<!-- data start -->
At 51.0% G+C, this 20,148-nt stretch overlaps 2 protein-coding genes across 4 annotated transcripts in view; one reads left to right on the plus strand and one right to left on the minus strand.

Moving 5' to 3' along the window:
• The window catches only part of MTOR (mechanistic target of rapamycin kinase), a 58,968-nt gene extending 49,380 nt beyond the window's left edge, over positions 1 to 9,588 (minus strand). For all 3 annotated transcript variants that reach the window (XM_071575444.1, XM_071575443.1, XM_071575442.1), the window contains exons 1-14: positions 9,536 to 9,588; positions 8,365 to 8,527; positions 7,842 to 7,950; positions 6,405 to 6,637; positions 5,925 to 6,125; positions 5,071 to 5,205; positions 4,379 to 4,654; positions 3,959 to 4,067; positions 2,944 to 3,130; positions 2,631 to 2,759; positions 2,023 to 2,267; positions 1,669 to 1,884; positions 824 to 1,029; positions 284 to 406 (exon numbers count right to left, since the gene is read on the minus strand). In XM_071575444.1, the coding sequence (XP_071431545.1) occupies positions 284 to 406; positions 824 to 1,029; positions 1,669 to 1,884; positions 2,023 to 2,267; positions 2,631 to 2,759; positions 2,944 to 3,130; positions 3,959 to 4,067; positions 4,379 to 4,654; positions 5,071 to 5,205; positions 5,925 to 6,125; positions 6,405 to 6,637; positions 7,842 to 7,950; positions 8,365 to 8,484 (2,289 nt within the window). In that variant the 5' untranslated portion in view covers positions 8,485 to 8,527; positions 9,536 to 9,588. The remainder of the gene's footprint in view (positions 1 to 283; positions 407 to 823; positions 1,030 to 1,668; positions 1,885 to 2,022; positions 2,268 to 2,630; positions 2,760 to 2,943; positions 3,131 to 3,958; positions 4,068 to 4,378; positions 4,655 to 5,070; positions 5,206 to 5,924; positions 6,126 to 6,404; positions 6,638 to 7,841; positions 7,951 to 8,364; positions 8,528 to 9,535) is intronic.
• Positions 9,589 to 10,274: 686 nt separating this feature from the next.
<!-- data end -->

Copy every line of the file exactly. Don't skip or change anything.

At 51.0% G+C, this 20,148-nt stretch overlaps 2 protein-coding genes across 4 annotated transcripts in view; one reads left to right on the plus strand and one right to left on the minus strand.

Moving 5' to 3' along the window:
• The window catches only part of MTOR (mechanistic target of rapamycin kinase), a 58,968-nt gene extending 49,380 nt beyond the window's left edge, over positions 1 to 9,588 (minus strand). For all 3 annotated transcript variants that reach the window (XM_071575444.1, XM_071575443.1, XM_071575442.1), the window contains exons 1-14: positions 9,536 to 9,588; positions 8,365 to 8,527; positions 7,842 to 7,950; positions 6,405 to 6,637; positions 5,925 to 6,125; positions 5,071 to 5,205; positions 4,379 to 4,654; positions 3,959 to 4,067; positions 2,944 to 3,130; positions 2,631 to 2,759; positions 2,023 to 2,267; positions 1,669 to 1,884; positions 824 to 1,029; positions 284 to 406 (exon numbers count right to left, since the gene is read on the minus strand). In XM_071575444.1, the coding sequence (XP_071431545.1) occupies positions 284 to 406; positions 824 to 1,029; positions 1,669 to 1,884; positions 2,023 to 2,267; positions 2,631 to 2,759; positions 2,944 to 3,130; positions 3,959 to 4,067; positions 4,379 to 4,654; positions 5,071 to 5,205; positions 5,925 to 6,125; positions 6,405 to 6,637; positions 7,842 to 7,950; positions 8,365 to 8,484 (2,289 nt within the window). In that variant the 5' untranslated portion in view covers positions 8,485 to 8,527; positions 9,536 to 9,588. The remainder of the gene's footprint in view (positions 1 to 283; positions 407 to 823; positions 1,030 to 1,668; positions 1,885 to 2,022; positions 2,268 to 2,630; positions 2,760 to 2,943; positions 3,131 to 3,958; positions 4,068 to 4,378; positions 4,655 to 5,070; positions 5,206 to 5,924; positions 6,126 to 6,404; positions 6,638 to 7,841; positions 7,951 to 8,364; positions 8,528 to 9,535) is intronic.
• Positions 9,589 to 10,274: 686 nt separating this feature from the next.